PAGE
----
In Iraq, combat troops head home to US with guitars, hope
As planned, US combat troops departed Baghdad this weekend. The 4th Stryker Brigade Combat Team, 2nd Infantry Division, reflected on their efforts – and Iraq's future.
The last US combat brigade of the Iraq war is leaving – a milestone in the seven-year war that has left soldiers and commanders heartened by progress here but unsure whether the gains they’ve fought so hard for will hold.Skip to next paragraph
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On the airfield at the Baghdad airport that was one of the first places secured by US combat troops as they moved into the Iraqi capital in 2003, soldiers from the 4th Stryker Brigade Combat Team, 2nd Infantry Division, boarded planes over the weekend to Fort Lewis, Wash.
“We’re going home!” some of them shouted over the roar of the engine of the C-17 cargo plane after they cleared their weapons, stowed their duffel bags, and sat back for the first leg of the long journey back.
In the waiting room, the laptops that allowed them to keep in daily touch with their families on this deployment displayed photos of the wives and children that many would soon be seeing.
The brigade, designed around the armored Stryker vehicle first sent into battle here in 2004, played a key part in urban fighting in the military surge. Nearly half the unit spent a record 15 months deployed in the worst of the fighting in Diyala Province three years ago. Throughout the war, three Stryker brigades with more than 12,000 soldiers were deployed in Iraq.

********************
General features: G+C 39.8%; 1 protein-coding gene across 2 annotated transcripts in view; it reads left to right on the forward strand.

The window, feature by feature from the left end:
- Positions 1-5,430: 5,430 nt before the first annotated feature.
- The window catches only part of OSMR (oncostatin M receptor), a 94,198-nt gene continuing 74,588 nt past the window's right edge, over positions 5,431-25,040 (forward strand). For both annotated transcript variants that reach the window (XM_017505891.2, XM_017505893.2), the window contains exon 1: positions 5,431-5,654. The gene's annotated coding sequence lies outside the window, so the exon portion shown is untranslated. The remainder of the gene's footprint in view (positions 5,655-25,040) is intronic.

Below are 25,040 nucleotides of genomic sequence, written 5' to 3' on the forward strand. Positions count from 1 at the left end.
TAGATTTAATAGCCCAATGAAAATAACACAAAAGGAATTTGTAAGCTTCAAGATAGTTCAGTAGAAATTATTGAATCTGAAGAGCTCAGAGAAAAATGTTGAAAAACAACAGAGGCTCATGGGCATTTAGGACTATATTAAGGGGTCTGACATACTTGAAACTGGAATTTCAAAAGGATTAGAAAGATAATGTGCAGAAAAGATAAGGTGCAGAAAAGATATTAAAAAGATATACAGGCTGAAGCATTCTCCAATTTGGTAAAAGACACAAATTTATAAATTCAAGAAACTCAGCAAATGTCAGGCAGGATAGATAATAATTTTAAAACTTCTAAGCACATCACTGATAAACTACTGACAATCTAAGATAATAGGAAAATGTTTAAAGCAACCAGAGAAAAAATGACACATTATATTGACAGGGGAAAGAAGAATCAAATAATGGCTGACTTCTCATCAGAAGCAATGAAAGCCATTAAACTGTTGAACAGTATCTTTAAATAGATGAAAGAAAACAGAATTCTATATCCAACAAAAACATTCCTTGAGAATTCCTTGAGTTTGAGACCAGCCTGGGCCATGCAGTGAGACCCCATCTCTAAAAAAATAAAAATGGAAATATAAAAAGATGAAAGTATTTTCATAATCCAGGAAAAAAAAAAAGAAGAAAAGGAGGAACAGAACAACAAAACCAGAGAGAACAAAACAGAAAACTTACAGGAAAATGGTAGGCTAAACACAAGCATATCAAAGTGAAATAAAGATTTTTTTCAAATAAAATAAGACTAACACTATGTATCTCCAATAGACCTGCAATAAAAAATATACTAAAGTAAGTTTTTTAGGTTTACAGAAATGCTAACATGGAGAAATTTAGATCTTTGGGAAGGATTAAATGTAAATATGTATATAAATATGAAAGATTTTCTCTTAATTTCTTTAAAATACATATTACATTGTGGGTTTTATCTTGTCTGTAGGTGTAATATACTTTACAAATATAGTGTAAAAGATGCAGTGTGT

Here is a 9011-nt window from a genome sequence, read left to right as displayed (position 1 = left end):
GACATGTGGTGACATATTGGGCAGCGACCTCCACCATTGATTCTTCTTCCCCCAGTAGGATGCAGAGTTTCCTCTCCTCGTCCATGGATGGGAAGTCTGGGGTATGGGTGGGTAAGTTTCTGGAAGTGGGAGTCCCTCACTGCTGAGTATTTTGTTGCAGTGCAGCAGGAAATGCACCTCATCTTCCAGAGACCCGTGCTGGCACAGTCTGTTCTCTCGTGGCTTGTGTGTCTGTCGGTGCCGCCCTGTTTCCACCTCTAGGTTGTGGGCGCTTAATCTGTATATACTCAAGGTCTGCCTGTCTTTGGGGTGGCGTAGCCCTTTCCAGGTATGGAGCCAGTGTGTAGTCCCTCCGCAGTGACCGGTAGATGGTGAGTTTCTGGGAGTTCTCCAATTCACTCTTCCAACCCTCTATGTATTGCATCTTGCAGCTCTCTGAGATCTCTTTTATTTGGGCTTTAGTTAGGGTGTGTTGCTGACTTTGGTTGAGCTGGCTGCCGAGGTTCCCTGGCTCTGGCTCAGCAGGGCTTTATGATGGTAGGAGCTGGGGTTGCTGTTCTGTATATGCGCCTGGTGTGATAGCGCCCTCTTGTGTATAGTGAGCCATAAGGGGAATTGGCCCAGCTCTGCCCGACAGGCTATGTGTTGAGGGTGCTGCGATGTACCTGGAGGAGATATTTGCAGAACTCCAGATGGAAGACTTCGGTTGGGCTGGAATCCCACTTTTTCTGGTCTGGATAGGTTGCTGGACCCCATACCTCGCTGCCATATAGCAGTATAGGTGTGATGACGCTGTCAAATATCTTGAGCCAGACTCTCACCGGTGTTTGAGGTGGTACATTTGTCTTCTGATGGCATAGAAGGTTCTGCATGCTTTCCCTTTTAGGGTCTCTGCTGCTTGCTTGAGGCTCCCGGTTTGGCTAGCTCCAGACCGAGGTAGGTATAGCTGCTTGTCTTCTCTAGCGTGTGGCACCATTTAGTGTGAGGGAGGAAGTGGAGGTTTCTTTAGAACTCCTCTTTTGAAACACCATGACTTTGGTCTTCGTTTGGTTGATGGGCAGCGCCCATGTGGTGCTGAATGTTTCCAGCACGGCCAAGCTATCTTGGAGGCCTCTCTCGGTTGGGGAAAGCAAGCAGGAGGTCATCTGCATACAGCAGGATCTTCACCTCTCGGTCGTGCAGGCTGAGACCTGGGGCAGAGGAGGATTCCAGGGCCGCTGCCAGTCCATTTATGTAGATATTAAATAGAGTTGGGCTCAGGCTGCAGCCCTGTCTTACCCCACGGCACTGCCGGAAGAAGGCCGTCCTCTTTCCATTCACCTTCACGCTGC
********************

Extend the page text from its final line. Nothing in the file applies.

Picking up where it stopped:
While combat troops will remain to train, advise, and conduct joint counterterrorism operations, the soldiers’ departure marks President Obama’s pledge to bring all combat brigades home by Sept 1. Under the current US-Iraq security agreement, the remaining 50,000 US forces will be out by this time next year. The remaining troops and their brigades are also fully combat ready but are here on advisory and assistance missions.
'Our strategy was irreversible momentum'
Most of the Strykers spent this deployment in and around Baghdad helping maintain security for elections and working with Iraqi security forces without firing a single shot in combat.
“Seven years of war is ending on their watch. I wanted them to walk home with pride in their hearts and understand that their sacrifice and their performance was well received,” brigade commander Col. John Norris told a group of reporters seeing off the first large group of soldiers.
For most commanders and their troops, the legacy of the war is more ambiguous than their accomplishments.
“Our strategy coming in here was irreversible momentum and history will be the judge whether it was truly irreversible,” says Colonel Norris, from Louisville, Ky. “The momentum was clearly established…what history will tell in a few years I don’t know.”
'Obviously you can feel tension, but I feel hope'
The brigade arrived in Iraq in August 2009 after being diverted from a planned deployment to Afghanistan, when it became clear that combat capability was needed here to prepare for Iraq’s national elections in March.
The elections in early March went off with minimal violence. But more than five months later, forming a new government has stalled over disagreements over who would get the top positions.
“Obviously you can feel tension with the government and wanting a new government but I feel hope,” says Capt. Christopher Ophardt, ending his third deployment here. “I think the hope isn’t so much in that everything’s going to be great – it’s we think there could be a future for Iraq. Whether that happens or not is where the angst comes in.”